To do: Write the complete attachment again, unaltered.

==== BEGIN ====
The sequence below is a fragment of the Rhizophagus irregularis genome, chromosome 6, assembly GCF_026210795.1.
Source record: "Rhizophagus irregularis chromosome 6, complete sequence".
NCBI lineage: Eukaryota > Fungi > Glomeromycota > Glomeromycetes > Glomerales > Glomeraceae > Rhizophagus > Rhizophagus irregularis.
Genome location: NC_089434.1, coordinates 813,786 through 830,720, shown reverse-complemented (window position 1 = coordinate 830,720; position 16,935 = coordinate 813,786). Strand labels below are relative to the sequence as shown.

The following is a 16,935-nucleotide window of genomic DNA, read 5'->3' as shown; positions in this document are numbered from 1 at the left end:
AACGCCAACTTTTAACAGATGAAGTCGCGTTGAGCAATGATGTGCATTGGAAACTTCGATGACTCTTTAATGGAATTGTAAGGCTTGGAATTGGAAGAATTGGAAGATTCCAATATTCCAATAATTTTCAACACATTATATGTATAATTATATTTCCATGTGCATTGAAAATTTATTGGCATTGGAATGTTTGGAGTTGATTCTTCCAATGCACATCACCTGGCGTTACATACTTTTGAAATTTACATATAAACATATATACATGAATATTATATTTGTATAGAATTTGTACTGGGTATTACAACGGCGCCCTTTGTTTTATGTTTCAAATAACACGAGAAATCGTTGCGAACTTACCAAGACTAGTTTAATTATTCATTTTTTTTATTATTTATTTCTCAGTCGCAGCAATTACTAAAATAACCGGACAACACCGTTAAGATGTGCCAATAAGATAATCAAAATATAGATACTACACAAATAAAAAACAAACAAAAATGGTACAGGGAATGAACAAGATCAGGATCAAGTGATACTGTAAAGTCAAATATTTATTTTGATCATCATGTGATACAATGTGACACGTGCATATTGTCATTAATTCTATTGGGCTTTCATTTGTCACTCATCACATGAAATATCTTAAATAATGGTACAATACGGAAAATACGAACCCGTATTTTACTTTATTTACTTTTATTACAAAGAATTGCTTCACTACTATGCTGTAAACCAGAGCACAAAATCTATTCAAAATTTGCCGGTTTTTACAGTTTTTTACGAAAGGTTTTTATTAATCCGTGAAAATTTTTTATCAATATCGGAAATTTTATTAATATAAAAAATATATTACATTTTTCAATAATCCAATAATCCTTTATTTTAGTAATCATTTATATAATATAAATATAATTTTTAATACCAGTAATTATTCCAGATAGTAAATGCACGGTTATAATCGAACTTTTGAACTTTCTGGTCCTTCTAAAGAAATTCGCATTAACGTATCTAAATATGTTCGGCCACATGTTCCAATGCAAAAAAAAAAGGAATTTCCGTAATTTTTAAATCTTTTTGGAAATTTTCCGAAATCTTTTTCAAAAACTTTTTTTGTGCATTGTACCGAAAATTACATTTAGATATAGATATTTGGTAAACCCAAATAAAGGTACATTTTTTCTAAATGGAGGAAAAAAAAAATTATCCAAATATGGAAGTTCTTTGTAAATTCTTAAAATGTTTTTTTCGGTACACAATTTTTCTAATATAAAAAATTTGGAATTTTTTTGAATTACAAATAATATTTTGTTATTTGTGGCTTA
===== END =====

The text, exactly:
The sequence below is a fragment of the Rhizophagus irregularis genome, chromosome 6, assembly GCF_026210795.1.
Source record: "Rhizophagus irregularis chromosome 6, complete sequence".
NCBI lineage: Eukaryota > Fungi > Glomeromycota > Glomeromycetes > Glomerales > Glomeraceae > Rhizophagus > Rhizophagus irregularis.
Genome location: NC_089434.1, coordinates 813,786 through 830,720, shown reverse-complemented (window position 1 = coordinate 830,720; position 16,935 = coordinate 813,786). Strand labels below are relative to the sequence as shown.

The following is a 16,935-nucleotide window of genomic DNA, read 5'->3' as shown; positions in this document are numbered from 1 at the left end:
AACGCCAACTTTTAACAGATGAAGTCGCGTTGAGCAATGATGTGCATTGGAAACTTCGATGACTCTTTAATGGAATTGTAAGGCTTGGAATTGGAAGAATTGGAAGATTCCAATATTCCAATAATTTTCAACACATTATATGTATAATTATATTTCCATGTGCATTGAAAATTTATTGGCATTGGAATGTTTGGAGTTGATTCTTCCAATGCACATCACCTGGCGTTACATACTTTTGAAATTTACATATAAACATATATACATGAATATTATATTTGTATAGAATTTGTACTGGGTATTACAACGGCGCCCTTTGTTTTATGTTTCAAATAACACGAGAAATCGTTGCGAACTTACCAAGACTAGTTTAATTATTCATTTTTTTTATTATTTATTTCTCAGTCGCAGCAATTACTAAAATAACCGGACAACACCGTTAAGATGTGCCAATAAGATAATCAAAATATAGATACTACACAAATAAAAAACAAACAAAAATGGTACAGGGAATGAACAAGATCAGGATCAAGTGATACTGTAAAGTCAAATATTTATTTTGATCATCATGTGATACAATGTGACACGTGCATATTGTCATTAATTCTATTGGGCTTTCATTTGTCACTCATCACATGAAATATCTTAAATAATGGTACAATACGGAAAATACGAACCCGTATTTTACTTTATTTACTTTTATTACAAAGAATTGCTTCACTACTATGCTGTAAACCAGAGCACAAAATCTATTCAAAATTTGCCGGTTTTTACAGTTTTTTACGAAAGGTTTTTATTAATCCGTGAAAATTTTTTATCAATATCGGAAATTTTATTAATATAAAAAATATATTACATTTTTCAATAATCCAATAATCCTTTATTTTAGTAATCATTTATATAATATAAATATAATTTTTAATACCAGTAATTATTCCAGATAGTAAATGCACGGTTATAATCGAACTTTTGAACTTTCTGGTCCTTCTAAAGAAATTCGCATTAACGTATCTAAATATGTTCGGCCACATGTTCCAATGCAAAAAAAAAAGGAATTTCCGTAATTTTTAAATCTTTTTGGAAATTTTCCGAAATCTTTTTCAAAAACTTTTTTTGTGCATTGTACCGAAAATTACATTTAGATATAGATATTTGGTAAACCCAAATAAAGGTACATTTTTTCTAAATGGAGGAAAAAAAAAATTATCCAAATATGGAAGTTCTTTGTAAATTCTTAAAATGTTTTTTTCGGTACACAATTTTTCTAATATAAAAAATTTGGAATTTTTTTGAATTACAAATAATATTTTGTTATTTGTGGCTTA